Bert Brilliant writes a column for The Daily Planet. Norman Naive is one of the young up-and-comers who sits a few desks away. Every few days, they go have Chinese food and good Dutch beer and figure ways to make the world a perfect place.

"You know what, youngster?"

"(Munch, chomp) What, Bert?"

"I could have done it."

"(Slurp, gobble) I'll bet I'm supposed to ask, in my sweetest tone, 'Done what, Bert?' "

"Your sensitivity is positively astounding, youngster. Yes, you were supposed to ask me that. And now that you have, I can answer: I could have been a big league baseball player."

"Oh, no! Poor Berty-Werty has been reading the stories about spring training in Florida. Been sitting around thinking that if he'd spent two months every year concentrating on hitting, he could have been as good as those bums on TV."

"Youngster, I haven't been thinking it, I've been sure of it. The end of February is the time of year this feeling gets in my bones, and . . . ."

"Bert, what you feel in your bones is the beginnings of arthritis."

"There is an ancient Chinese method of beating idiots to death with a pair of chopsticks, Norman. Very cruel. Very effective. But out of deference to the owner and the waiter, I'll restrain myself."

"I don't know how to thank you, Bert. Maybe if I gave you a pair of tickets to an Orioles game . . . ."

"I won't be bought for such a pittance. We are talking about human ambition and feeling here. We are talking about the road not taken. You are spoofing a man's dreams, Norman!"

"Spoofing? That sounds like one of the daily specials in Column A."

"Waiter! You see this man here? He gets the check. Today, and every day."

"All right, Bert. You finally hit me where I live. One more swallow of this delicious golden brew and . . . .All right, now I'm ready to listen."

"Norman, when I was in college, I faced a turning-point decision. I could hit behind the runner. I could go to my left. I could steal a base anytime I wanted. I could do everything it took to be an asset to any baseball team you've ever seen."

"But a girl stole your heart, right?"

"If only it had been something so simple, Norman. No, son. It wasn't a girl that stole my heart. It was a newspaper."

"Are you seriously telling me that you spent your extracurricular time in college pounding a typewriter when you could have been pounding a curve ball?"

"Well, Norman, here's how I saw it: I said to myself, 'Brilliant, how do you want to end up? Do you want to grow old in a drafty dugout in Tuscaloosa, spitting tobacco juice into a bucket and telling lies about Reggie Jackson? Or do you want to win hearts and minds? Right wrongs? Dominate doorsteps?' "

"Bert, after what those butchers disguised as editors just did to my series on Prince George's County, I'd vote for the tobacco juice."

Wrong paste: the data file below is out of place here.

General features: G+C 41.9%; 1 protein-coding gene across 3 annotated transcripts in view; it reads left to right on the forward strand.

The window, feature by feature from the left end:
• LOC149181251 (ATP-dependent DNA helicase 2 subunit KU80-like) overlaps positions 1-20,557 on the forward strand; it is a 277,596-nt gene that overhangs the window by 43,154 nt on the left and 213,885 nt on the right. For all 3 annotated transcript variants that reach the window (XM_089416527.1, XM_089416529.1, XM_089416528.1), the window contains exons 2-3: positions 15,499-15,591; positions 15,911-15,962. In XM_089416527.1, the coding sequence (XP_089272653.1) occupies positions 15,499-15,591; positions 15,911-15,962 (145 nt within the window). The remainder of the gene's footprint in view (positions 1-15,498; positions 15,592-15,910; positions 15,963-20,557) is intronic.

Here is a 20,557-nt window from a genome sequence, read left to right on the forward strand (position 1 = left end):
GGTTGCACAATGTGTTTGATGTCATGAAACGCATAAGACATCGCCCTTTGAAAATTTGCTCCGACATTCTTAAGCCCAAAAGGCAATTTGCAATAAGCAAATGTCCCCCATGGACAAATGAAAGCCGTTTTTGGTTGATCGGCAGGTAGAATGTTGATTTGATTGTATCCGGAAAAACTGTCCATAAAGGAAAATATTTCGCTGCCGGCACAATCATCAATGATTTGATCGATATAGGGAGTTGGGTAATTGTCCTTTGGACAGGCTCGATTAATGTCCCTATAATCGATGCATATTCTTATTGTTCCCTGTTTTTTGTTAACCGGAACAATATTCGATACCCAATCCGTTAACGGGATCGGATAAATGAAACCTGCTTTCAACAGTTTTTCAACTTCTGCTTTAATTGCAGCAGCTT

"How typical of youth to be unable to see past this morning's pain! Norman, when it comes to me and baseball, we're talking about the pain of more than two decades. We're talking about how I might have been a household word. We're talking about how I might have made a Miller Lite commercial. You think they make Miller Lite commercials about columnists?"

"You keep shouting like that, and maybe they will."

"Norman, I'm shouting because I care about this! I'm shouting because late February is the time of Baseball Rebirth! I'm shouting because I would like to walk right out of this place, out of the yukkiness that's Washington in February, get on a plane to Sarasota and try my luck."

"So why don't you? You've seen those ads for Baseball Along Memory Lane. You know the ones -- Come and relive your boyhood fantasies with the 1955 Dodgers in Vero Beach, for only $2,500 and all the autographs you can collect. Hell, Bert, every investment banker and heart surgeon in the Western World is down there right now."

"Only $2,500? Is that what you really said, youngster? The next time I get $2,500 that isn't committed to something else -- like the Pepco bill and the mortgage -- I'll let you know."

"But it would be the right way to scratch this itch, wouldn't it, old man?"

"It sure would. Tell you what. I'll start saving right now. Fifty bucks a week. That's about what I spend in this place. If I brought sandwiches from home for a year, I could go to Florida in '87 and make my dreams come true."

"I'm rooting for you, pal. With all the spitballs I can summon."

"Gee, thanks."

Just then, the fortune cookies arrived.

"Next Thursday?" asked Bert.

"Next Thursday," said Norman.

And they shuffled back to the office.